Syeed answered a comment that promoted where peace is happening already by citing the effective but largely unrecognized work being done by African-American Muslim leader Aquil Basheer in gang intervention in Los Angeles over the course of decades.

The real struggle, someone observed, is not between religions themselves, but within each religion – between fundamentalists on one side and progressives on the other.

A questioner asked if war was the only kind of state violence we ought to be looking at. What are we doing against our own people – against women, against children, the poor and disabled? Miles proposed that while that is true, “in our democratic society we do have some say. Are we using it?”

Another audience member had an insightful response to that challenge. “History,” she said, “is recorded by the victors. Now digital technology, with our smart phones and cameras, allows us all to become reporters!”

Photo: left to right, Rita Sherma, Daniel Smith-Christopher, moderator Joseph Prabhu, Reuven Firestone, Jack Miles, Najeeba Syeed / Eric Gordon PW


Eric A. Gordon
Eric A. Gordon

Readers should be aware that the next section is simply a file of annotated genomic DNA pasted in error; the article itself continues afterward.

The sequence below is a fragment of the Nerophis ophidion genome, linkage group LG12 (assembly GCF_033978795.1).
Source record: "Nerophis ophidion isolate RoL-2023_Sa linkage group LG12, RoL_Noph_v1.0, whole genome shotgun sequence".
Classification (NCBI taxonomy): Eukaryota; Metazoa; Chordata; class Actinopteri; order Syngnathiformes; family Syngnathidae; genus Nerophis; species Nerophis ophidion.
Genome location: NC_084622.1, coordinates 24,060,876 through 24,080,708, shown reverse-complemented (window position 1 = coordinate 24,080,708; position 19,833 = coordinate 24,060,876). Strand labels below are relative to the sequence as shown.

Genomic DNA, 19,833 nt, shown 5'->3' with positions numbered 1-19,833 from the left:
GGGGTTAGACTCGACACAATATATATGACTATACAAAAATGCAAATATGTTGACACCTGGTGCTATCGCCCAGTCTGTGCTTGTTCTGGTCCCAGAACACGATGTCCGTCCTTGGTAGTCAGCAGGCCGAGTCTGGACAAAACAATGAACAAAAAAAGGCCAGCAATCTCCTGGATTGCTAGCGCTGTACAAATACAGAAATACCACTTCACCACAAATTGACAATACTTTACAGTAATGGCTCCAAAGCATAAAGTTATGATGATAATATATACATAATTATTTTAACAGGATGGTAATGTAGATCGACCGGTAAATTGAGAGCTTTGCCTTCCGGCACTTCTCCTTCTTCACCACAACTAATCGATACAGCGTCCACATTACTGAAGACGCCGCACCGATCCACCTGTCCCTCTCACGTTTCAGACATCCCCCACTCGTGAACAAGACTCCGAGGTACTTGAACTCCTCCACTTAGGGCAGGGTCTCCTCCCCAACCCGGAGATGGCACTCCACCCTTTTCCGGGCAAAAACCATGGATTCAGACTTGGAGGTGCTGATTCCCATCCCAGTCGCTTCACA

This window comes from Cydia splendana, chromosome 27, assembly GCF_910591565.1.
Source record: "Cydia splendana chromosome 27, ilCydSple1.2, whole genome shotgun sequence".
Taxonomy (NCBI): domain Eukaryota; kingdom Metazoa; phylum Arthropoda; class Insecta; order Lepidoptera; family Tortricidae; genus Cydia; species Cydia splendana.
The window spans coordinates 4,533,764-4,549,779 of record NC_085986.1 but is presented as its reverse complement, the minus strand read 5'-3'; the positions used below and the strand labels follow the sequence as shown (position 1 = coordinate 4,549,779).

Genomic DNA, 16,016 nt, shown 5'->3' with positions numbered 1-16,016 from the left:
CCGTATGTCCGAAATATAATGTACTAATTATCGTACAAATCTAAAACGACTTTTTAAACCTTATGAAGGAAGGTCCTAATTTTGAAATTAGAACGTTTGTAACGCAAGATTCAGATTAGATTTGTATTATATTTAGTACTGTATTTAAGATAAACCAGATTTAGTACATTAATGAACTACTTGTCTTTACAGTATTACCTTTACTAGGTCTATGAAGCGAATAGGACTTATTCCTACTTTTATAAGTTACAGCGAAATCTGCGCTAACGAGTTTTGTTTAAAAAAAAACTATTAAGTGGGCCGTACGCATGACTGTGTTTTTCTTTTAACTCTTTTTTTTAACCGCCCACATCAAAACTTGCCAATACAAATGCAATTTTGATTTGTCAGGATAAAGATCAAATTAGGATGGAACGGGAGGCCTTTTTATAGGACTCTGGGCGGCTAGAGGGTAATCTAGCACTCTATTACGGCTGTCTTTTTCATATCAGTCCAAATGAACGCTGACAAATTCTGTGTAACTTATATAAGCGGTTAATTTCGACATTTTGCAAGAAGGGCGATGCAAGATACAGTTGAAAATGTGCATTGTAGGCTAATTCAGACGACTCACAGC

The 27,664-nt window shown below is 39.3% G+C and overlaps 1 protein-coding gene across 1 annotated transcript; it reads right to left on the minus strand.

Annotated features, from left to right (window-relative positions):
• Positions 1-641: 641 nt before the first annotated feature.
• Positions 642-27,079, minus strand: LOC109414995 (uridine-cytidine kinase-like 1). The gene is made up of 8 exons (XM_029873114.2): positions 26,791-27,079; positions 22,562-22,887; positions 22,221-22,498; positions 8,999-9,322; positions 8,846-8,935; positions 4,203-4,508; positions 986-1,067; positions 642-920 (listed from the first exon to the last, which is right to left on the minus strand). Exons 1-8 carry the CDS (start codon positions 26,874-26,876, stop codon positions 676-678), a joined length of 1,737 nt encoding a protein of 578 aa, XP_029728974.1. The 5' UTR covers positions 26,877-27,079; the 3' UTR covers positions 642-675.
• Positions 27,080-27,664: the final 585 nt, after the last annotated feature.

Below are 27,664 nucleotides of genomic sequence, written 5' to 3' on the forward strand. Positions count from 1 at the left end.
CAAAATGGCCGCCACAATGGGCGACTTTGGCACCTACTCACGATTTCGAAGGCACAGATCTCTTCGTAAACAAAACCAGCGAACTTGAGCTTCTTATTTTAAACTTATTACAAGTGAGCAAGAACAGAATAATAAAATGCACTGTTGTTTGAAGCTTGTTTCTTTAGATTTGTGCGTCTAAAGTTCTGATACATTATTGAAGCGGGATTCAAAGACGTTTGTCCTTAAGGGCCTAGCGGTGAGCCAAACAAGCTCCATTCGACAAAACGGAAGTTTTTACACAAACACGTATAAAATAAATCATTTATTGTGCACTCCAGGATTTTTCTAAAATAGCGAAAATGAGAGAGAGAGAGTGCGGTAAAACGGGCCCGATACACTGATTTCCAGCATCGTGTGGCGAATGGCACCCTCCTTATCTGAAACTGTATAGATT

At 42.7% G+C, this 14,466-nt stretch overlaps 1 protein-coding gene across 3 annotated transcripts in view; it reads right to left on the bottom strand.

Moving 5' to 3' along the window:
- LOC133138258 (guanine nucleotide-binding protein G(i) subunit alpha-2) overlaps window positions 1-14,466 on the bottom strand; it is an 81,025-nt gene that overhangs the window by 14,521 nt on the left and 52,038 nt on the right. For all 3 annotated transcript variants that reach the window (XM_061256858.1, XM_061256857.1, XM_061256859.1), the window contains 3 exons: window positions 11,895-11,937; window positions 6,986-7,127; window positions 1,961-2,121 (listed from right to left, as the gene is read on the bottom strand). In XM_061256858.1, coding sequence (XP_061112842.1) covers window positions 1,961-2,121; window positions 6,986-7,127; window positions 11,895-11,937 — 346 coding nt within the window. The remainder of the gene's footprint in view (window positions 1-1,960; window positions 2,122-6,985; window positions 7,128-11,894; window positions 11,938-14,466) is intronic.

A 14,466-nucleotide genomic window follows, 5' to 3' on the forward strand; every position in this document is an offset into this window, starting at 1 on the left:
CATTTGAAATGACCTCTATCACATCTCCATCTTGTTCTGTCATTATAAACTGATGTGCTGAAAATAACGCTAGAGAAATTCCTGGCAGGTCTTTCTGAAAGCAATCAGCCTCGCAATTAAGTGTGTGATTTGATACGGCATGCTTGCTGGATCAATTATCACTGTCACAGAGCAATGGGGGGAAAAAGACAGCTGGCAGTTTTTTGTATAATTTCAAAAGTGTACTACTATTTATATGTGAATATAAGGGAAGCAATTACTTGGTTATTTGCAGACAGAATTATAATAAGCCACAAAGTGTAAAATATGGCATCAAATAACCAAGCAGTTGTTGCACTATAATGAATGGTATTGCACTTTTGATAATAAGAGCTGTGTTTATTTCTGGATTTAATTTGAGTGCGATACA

Eric A. Gordon is the author of a biography of radical American composer Marc Blitzstein, co-author of composer Earl Robinson’s autobiography, and the translator (from Portuguese) of a memoir by Brazilian author Hadasa Cytrynowicz. He holds a doctorate in history from Tulane University. He chaired the Southern California chapter of the National Writers Union, Local 1981 UAW (AFL-CIO) for two terms and is director emeritus of The Workmen's Circle/Arbeter Ring Southern California District. In 2015 he produced “City of the Future,” a CD of Soviet Yiddish songs by Samuel Polonski. He received the Better Lemons "Up Late" Critic Award for 2019, awarded to the most prolific critic. His latest project is translating the fiction of Manuel Tiago (pseudonym for Álvaro Cunhal) from Portuguese. The first book, Five Days, Five Nights, is available from International Publishers NY.